Re: [PATCH 0/5] Multiple hook support
- Date: Wed, 24 Apr 2019 09:43:46 +0200
- From: Ævar Arnfjörð Bjarmason <avarab@xxxxxxxxx>
- Subject: Re: [PATCH 0/5] Multiple hook support
On Wed, Apr 24 2019, Jonathan Nieder wrote:
> brian m. carlson wrote:
brian: I'm very interested in this. I barked up this tree before almost
exactly 3 years ago:
If you haven't seen those threads you might find them interesting. In
particular there's a previous discussion about the "exit on first fail"
v.s. "run them all" semantics. I'll elaborate elsewhere in this thread.
The only bit that landed from that was 867ad08a26 ("hooks: allow
customizing where the hook directory is", 2016-05-04), which, in reply
to JN below...:
>> I've talked with some people about this approach, and they've indicated
>> they would prefer a configuration-based approach.
> I would, too, mostly because that reduces the problem of securing
> hooks to securing configuration. See
> for more on this subject.
> More precisely, a few problems with the current hooks system:
> 1. There's not a standard way to have multiple hooks for a single event.
> That's what this series is about.
> (The recommended workaround has been to use a trampoline script as
> your hook, and to make that trampoline script implement whatever
> policy for the order of invocation and accumulation of results is
> appropriate, but that's a bit of a cop-out.)
> 2. Because they are stored in the Git repository, they do not have a
> way to be automatically updated.
> (The recommended workaround is to use a trampoline script as your
> hook and put the actual hook somewhere standard like $PATH where
> it can be upgraded system-wide. But that's a bit of a cop-out.)
You can accomplish this with core.hooksPath, and presumably a
combination of core.hooksPath and brian's patches here. That was my
two-step plan in 2016, but I obviously never got to step #2.
So in /etc/gitconfig on your server you set core.hooksPath=/etc/githooks
and then your pre-receive hook will be /etc/githooks/pre-receive, or
> 3. Because they are part of the Git repository, it is very easy to
> compromise a user's account by tricking them into running an
> attacker-authored hook. Attacks include "hey admin, can you tell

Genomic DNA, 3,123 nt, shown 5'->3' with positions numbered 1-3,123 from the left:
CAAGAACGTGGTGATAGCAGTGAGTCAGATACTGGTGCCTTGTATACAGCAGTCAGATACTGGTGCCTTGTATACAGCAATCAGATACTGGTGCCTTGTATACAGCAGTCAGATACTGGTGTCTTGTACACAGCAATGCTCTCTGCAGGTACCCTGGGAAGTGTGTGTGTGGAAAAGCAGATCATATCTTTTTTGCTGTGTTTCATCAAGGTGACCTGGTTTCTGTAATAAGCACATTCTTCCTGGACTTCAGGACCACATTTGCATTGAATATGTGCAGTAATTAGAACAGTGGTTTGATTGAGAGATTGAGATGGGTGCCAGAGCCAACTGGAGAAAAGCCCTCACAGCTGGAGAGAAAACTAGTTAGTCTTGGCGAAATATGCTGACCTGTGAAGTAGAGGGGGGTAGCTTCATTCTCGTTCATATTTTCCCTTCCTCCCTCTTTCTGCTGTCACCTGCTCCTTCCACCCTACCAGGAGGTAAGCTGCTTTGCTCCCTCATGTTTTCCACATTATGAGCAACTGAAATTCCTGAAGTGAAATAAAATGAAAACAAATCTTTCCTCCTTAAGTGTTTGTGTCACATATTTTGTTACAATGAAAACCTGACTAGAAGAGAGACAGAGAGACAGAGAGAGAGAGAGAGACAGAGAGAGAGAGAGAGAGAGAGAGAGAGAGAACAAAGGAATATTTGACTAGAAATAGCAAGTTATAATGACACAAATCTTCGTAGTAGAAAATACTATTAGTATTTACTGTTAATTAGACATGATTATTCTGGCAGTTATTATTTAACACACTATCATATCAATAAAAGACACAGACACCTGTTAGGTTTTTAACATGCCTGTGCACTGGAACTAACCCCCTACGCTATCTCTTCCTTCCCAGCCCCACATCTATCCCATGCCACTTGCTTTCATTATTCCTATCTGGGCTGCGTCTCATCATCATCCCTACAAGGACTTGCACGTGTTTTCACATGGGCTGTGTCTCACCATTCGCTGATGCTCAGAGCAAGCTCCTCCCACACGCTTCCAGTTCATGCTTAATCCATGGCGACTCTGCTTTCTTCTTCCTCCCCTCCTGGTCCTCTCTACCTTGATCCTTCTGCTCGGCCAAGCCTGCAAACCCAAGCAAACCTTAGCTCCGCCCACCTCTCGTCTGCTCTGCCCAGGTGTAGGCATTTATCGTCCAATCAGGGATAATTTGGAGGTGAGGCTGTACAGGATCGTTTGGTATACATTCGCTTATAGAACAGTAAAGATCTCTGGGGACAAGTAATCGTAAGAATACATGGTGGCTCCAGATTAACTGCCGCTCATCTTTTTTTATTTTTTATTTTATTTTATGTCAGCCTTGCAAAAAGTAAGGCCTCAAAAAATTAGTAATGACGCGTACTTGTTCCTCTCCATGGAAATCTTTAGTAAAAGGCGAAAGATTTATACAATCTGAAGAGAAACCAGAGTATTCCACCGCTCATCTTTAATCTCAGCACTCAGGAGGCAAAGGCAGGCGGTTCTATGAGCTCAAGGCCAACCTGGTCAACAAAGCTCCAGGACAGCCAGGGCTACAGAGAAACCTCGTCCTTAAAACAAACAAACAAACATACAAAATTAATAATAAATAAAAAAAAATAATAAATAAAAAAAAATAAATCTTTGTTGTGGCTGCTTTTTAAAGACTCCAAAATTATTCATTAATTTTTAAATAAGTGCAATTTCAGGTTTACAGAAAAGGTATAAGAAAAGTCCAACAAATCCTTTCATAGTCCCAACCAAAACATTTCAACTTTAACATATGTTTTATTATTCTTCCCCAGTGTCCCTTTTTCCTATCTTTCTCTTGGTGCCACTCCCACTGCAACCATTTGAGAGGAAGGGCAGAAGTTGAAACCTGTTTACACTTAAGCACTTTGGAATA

> me why 'git commit' is failing in this repo?" and "here's a zip file
> containing a Git repository with our fancy software. Feel free
> to look around, run 'git pull', etc".
> Similar attacks, probably even worse, apply to shell prompt scripts
> using commands from attacker-controlled .git/config.
> (The recommended workaround is to inspect .git/config and
> .git/hooks whenever you're looking at an untrusted repository, and
> to write your shell prompt script defensively.)
> Solving (1) without (2) feels like a bit of a missed opportunity to
> me. Ideally, what I would like is
> i. A central registry of trustworthy Git hooks that can be upgraded
> using the system package manager to address (2). Perhaps just
> git-hook-* commands on the $PATH.
> ii. Instead of putting hooks in .git/hooks, put a list of hooks to
> run for each event in .git/config.
> iii. For backward compatibility, perform a multi-stage migration.
> In the stage I am most interested in:
> When encountering a hook in .git/hooks, don't run it, but print
> a message about how to migrate it to the modern scheme.
> To make migration to the modern scheme painless, stick a
> standard trampoline script in .git/hooks in all converted and
> all newly "git init"ed repositories to allow old versions of Git
> to respect the configuration from (i) and (ii).
> That doesn't handle core.pager et al, but those we can handle
> separately (for example by, at least optionally, not respecting values
> for them in per-repo config at all).
> Thanks for tackling this. What do you think?